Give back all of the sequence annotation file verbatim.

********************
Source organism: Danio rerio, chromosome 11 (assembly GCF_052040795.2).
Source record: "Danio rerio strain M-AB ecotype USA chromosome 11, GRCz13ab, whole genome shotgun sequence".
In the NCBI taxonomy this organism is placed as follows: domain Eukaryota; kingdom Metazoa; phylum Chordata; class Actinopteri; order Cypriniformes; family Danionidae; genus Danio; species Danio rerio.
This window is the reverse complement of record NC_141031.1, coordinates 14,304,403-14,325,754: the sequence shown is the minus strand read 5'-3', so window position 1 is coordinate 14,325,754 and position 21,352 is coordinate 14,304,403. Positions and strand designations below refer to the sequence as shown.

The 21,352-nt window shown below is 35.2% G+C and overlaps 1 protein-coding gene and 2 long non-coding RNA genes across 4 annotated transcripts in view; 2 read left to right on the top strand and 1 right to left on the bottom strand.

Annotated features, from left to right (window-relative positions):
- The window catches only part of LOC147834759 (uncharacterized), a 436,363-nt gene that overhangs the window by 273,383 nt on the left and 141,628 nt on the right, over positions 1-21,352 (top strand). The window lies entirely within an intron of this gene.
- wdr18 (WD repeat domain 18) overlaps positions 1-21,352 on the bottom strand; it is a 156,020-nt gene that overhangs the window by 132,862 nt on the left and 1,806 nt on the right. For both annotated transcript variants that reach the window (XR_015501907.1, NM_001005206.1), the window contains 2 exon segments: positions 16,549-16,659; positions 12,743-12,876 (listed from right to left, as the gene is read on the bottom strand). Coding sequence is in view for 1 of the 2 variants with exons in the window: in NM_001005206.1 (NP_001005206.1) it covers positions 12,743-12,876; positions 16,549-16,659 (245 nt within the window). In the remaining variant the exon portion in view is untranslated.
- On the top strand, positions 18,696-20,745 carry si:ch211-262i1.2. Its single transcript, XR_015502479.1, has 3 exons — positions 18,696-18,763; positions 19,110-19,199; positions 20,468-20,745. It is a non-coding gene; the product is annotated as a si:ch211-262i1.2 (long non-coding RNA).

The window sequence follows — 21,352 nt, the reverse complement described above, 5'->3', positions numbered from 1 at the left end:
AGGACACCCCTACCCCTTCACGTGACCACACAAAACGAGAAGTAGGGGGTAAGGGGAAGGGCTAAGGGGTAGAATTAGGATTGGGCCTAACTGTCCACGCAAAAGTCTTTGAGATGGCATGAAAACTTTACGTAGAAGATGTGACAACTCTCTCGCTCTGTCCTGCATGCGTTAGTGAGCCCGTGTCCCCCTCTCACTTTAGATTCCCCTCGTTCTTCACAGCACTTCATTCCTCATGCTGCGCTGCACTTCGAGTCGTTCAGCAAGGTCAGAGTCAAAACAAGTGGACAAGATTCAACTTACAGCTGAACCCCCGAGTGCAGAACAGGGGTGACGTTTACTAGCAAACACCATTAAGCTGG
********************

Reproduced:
Source organism: Danio rerio, chromosome 11 (assembly GCF_052040795.2).
Source record: "Danio rerio strain M-AB ecotype USA chromosome 11, GRCz13ab, whole genome shotgun sequence".
In the NCBI taxonomy this organism is placed as follows: domain Eukaryota; kingdom Metazoa; phylum Chordata; class Actinopteri; order Cypriniformes; family Danionidae; genus Danio; species Danio rerio.
This window is the reverse complement of record NC_141031.1, coordinates 14,304,403-14,325,754: the sequence shown is the minus strand read 5'-3', so window position 1 is coordinate 14,325,754 and position 21,352 is coordinate 14,304,403. Positions and strand designations below refer to the sequence as shown.

The 21,352-nt window shown below is 35.2% G+C and overlaps 1 protein-coding gene and 2 long non-coding RNA genes across 4 annotated transcripts in view; 2 read left to right on the top strand and 1 right to left on the bottom strand.

Annotated features, from left to right (window-relative positions):
- The window catches only part of LOC147834759 (uncharacterized), a 436,363-nt gene that overhangs the window by 273,383 nt on the left and 141,628 nt on the right, over positions 1-21,352 (top strand). The window lies entirely within an intron of this gene.
- wdr18 (WD repeat domain 18) overlaps positions 1-21,352 on the bottom strand; it is a 156,020-nt gene that overhangs the window by 132,862 nt on the left and 1,806 nt on the right. For both annotated transcript variants that reach the window (XR_015501907.1, NM_001005206.1), the window contains 2 exon segments: positions 16,549-16,659; positions 12,743-12,876 (listed from right to left, as the gene is read on the bottom strand). Coding sequence is in view for 1 of the 2 variants with exons in the window: in NM_001005206.1 (NP_001005206.1) it covers positions 12,743-12,876; positions 16,549-16,659 (245 nt within the window). In the remaining variant the exon portion in view is untranslated.
- On the top strand, positions 18,696-20,745 carry si:ch211-262i1.2. Its single transcript, XR_015502479.1, has 3 exons — positions 18,696-18,763; positions 19,110-19,199; positions 20,468-20,745. It is a non-coding gene; the product is annotated as a si:ch211-262i1.2 (long non-coding RNA).

The window sequence follows — 21,352 nt, the reverse complement described above, 5'->3', positions numbered from 1 at the left end:
AGGACACCCCTACCCCTTCACGTGACCACACAAAACGAGAAGTAGGGGGTAAGGGGAAGGGCTAAGGGGTAGAATTAGGATTGGGCCTAACTGTCCACGCAAAAGTCTTTGAGATGGCATGAAAACTTTACGTAGAAGATGTGACAACTCTCTCGCTCTGTCCTGCATGCGTTAGTGAGCCCGTGTCCCCCTCTCACTTTAGATTCCCCTCGTTCTTCACAGCACTTCATTCCTCATGCTGCGCTGCACTTCGAGTCGTTCAGCAAGGTCAGAGTCAAAACAAGTGGACAAGATTCAACTTACAGCTGAACCCCCGAGTGCAGAACAGGGGTGACGTTTACTAGCAAACACCATTAAGCTGG